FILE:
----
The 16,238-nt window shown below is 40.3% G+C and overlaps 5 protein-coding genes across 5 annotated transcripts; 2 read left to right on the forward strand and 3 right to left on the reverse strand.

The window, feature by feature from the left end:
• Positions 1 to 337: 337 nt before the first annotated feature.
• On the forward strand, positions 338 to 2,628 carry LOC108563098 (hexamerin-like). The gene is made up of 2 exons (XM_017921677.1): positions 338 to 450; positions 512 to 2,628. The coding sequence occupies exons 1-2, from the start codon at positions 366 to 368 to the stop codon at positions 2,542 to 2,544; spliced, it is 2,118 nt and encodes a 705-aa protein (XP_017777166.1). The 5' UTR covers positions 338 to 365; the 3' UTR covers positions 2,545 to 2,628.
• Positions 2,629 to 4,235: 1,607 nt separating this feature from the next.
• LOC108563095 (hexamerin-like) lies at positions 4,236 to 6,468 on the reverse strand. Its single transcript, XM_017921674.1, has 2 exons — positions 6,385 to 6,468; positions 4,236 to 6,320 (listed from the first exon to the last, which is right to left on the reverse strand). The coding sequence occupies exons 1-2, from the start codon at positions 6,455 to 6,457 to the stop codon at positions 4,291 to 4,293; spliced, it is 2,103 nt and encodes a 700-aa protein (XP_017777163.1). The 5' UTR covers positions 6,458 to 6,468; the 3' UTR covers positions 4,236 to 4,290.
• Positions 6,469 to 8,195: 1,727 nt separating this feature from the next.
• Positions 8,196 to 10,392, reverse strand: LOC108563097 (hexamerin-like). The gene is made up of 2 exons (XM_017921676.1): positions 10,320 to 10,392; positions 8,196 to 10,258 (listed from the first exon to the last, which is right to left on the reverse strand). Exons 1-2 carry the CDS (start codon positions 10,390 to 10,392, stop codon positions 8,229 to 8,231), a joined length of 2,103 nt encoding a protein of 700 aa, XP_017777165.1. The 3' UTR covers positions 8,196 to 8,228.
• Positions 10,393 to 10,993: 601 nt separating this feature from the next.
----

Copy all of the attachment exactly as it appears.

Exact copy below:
The 16,238-nt window shown below is 40.3% G+C and overlaps 5 protein-coding genes across 5 annotated transcripts; 2 read left to right on the forward strand and 3 right to left on the reverse strand.

The window, feature by feature from the left end:
• Positions 1 to 337: 337 nt before the first annotated feature.
• On the forward strand, positions 338 to 2,628 carry LOC108563098 (hexamerin-like). The gene is made up of 2 exons (XM_017921677.1): positions 338 to 450; positions 512 to 2,628. The coding sequence occupies exons 1-2, from the start codon at positions 366 to 368 to the stop codon at positions 2,542 to 2,544; spliced, it is 2,118 nt and encodes a 705-aa protein (XP_017777166.1). The 5' UTR covers positions 338 to 365; the 3' UTR covers positions 2,545 to 2,628.
• Positions 2,629 to 4,235: 1,607 nt separating this feature from the next.
• LOC108563095 (hexamerin-like) lies at positions 4,236 to 6,468 on the reverse strand. Its single transcript, XM_017921674.1, has 2 exons — positions 6,385 to 6,468; positions 4,236 to 6,320 (listed from the first exon to the last, which is right to left on the reverse strand). The coding sequence occupies exons 1-2, from the start codon at positions 6,455 to 6,457 to the stop codon at positions 4,291 to 4,293; spliced, it is 2,103 nt and encodes a 700-aa protein (XP_017777163.1). The 5' UTR covers positions 6,458 to 6,468; the 3' UTR covers positions 4,236 to 4,290.
• Positions 6,469 to 8,195: 1,727 nt separating this feature from the next.
• Positions 8,196 to 10,392, reverse strand: LOC108563097 (hexamerin-like). The gene is made up of 2 exons (XM_017921676.1): positions 10,320 to 10,392; positions 8,196 to 10,258 (listed from the first exon to the last, which is right to left on the reverse strand). Exons 1-2 carry the CDS (start codon positions 10,390 to 10,392, stop codon positions 8,229 to 8,231), a joined length of 2,103 nt encoding a protein of 700 aa, XP_017777165.1. The 3' UTR covers positions 8,196 to 8,228.
• Positions 10,393 to 10,993: 601 nt separating this feature from the next.